Wednesday, June 25, 2014

Book Review: No Easy Day

No Easy Day: The Firsthand Account of the Mission That Killed Osama Bin LadenNo Easy Day: The Firsthand Account of the Mission That Killed Osama Bin Laden by Mark Owen
My rating: 5 of 5 stars

I was skeptical when this book was published 2 years ago. I thought the hype around the book might have caused the actual content to be over stated, so I sat on this one for a while. So a few days ago, it hit the top of my list, and I started turning page, after page, after page. No Easy Day is *that* good.

The book is split into 2 parts essentially. The first half of the book discusses Navy SEALs and the Green Team, giving you insight into how they operate, what makes them so good, and a variety of missions they had been on in Iraq and Afghanistan since late 2001. The second half is where the book gets really interesting, as it walks you through when the team is initially assembled, to training, to a walk through of the mission to take out "Geronimo".

The books true value, as I'm sure many others have already indicated, is to give you perspective and appreciation for the sacrifice and hard work our service men and women perform for our country, day in and day out. If this book was truly just about finding and killing Bin Laden, it could have been written in just 2 short chapters. Instead this book dedicates time to explain why the teams are so good at what they do, and why they do it.

View all my reviews

Friday, June 20, 2014

Book Review – Medium Raw: A Bloody Valentine to the World of Food and the People Who Cook

Medium Raw: A Bloody Valentine to the World of Food and the People Who CookMedium Raw: A Bloody Valentine to the World of Food and the People Who Cook by Anthony Bourdain
My rating: 3 of 5 stars

I read Bourdain's "Kitchen Confidential" about 2 years prior to reading Medium Raw. I remember thinking back then, just like I did for this, that when you hear him speak.. when mentally you can remember the tone of his voice, how he sounds when he rants a little or curses someone out, it adds to the appeal of the book. When you can associate his voice with his writing style, you can also hear him reading line after line after line. That's one of the reasons I enjoyed Medium Raw as much as I did, because in the end, this book is about a bunch of.. what I thought were.. random thoughts, experiences and observations by Bourdain. Kitchen Confidential was similar, but it had structure.. and some chronology to it. Medium Raw, I almost view, was the "left out pieces", but in particular the pieces that occurred since Kitchen Confidential's publishing.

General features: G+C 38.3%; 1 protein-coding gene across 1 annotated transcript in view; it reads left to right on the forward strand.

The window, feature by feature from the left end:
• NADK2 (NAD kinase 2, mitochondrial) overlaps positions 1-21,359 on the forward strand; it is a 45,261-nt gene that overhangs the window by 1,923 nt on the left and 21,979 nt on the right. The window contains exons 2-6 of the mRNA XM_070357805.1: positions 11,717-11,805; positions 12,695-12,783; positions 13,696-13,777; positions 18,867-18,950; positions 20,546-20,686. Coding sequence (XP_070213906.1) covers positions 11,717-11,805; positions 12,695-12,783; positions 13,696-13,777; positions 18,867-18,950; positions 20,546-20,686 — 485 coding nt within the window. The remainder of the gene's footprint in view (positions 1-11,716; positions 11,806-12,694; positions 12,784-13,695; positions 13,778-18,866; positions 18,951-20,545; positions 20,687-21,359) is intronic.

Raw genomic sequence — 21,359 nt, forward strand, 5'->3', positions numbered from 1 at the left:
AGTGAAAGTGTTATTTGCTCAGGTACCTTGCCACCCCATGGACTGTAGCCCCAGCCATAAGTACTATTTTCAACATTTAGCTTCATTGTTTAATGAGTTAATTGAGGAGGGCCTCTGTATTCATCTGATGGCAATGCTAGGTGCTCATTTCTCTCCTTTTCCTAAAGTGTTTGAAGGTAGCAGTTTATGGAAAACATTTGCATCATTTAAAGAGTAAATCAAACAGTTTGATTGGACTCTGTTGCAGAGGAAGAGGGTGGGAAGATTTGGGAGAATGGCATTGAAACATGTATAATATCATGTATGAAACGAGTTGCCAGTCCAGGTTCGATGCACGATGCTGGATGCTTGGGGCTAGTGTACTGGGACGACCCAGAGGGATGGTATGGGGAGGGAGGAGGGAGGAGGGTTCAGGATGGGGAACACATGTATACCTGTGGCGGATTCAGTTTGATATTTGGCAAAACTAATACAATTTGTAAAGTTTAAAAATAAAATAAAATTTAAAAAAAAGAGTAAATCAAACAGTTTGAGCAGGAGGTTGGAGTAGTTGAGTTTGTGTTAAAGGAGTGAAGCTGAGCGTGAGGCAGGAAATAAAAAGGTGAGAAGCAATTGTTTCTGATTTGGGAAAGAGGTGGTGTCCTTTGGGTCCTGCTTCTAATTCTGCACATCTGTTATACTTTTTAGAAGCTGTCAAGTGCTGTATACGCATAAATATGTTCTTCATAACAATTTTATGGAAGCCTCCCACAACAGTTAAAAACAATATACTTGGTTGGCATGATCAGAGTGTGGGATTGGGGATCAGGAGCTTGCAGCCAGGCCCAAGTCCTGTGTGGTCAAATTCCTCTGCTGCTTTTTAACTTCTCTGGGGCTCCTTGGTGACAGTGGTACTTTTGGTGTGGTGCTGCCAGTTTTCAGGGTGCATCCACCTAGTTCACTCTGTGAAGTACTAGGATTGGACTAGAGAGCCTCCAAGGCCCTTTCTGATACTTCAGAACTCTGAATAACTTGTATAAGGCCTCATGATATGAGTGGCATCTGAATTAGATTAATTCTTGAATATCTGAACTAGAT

There in lies why I only gave it 3\5 stars. For as interesting as one chapter was to me, the next.. not so much. One chapter he's story telling about previous experiences, and the next he's somewhat shedding his soul and psychoanalyzing himself. All interesting parts in their own way.. but it just never gelled together for me. That being said, I enjoy how "raw" his writing style is. When he's really starts ranting and spitting venom on his enemies, you can *hear* him cursing and screaming, and even though it wasn't a comedic thing per se, you still couldn't help but chuckle at him calling people douchebags and such.

Of course, when Bourdain "turn's it on", I think his writing shines. A chapter dedicated to "food porn" discusses what it's like to have some of the best meals in the world, and spends 30 minutes describing food I had never heard of before in such wonderful detail, I started to salivate. You can tell he loves food, he makes you love food, and makes you feel like dirt for not previously appreciating it.

So in all, I wouldn't recommend this book as the "first" one to read by Bourdain, but if you read Kitchen Confidential, enjoyed it, and generally are interested in the personality and what makes him tick.. it's a worthwhile read.

View all my reviews

Tuesday, June 10, 2014

Book Review – Quiet: The Power of Introverts in a World That Can’t Stop Talking

Quiet: The Power of Introverts in a World That Can't Stop TalkingQuiet: The Power of Introverts in a World That Can't Stop Talking by Susan Cain
My rating: 4 of 5 stars

When I read books, I categorize them as mind, body or soul. Soul is usually reserved for those books that talk about what is "around" us.. faith based books that discuss what we cannot see, but continue to believe, for example. I broke that rule and added this book to my "soul" list. I just found that Quiet resonated with me that well, that it deserved a spot on that list. Always being the person who wanted to be the wallflower, always wanted to lay low, always needing to find some personal downtime after a work week... all while watching others blow off steam by partying hard, going out, having fun in public places around other people. It just felt good to know that the world is much more introverted than I had realized.. and that my introversion isn't as extreme as I thought it was.

I appreciated many things that Susan Cain wrote, but I particularly enjoyed how she put herself in both introvert and extrovert places to discuss the social dynamics. For example, in one chapter, she is attending an Asian-American night class that discusses American social queue's, which is meant to help Asian-American's learn how to be more expressive in the "American style" workplace. In another chapter, she visit's a Tony Robbins seminar, showing what lengths folks will go to just to emulate something\someone they're not. Even the epilogue of the book is very spot on, albeit short, that beautifully summarizes all you need to know on how to handle your own introversion, and highlights the strengths around both being an introvert, and raising a child who is one as well.

Recommended reading for corporate management.. and anyone who prefer's to be home and enjoy solitude :)

View all my reviews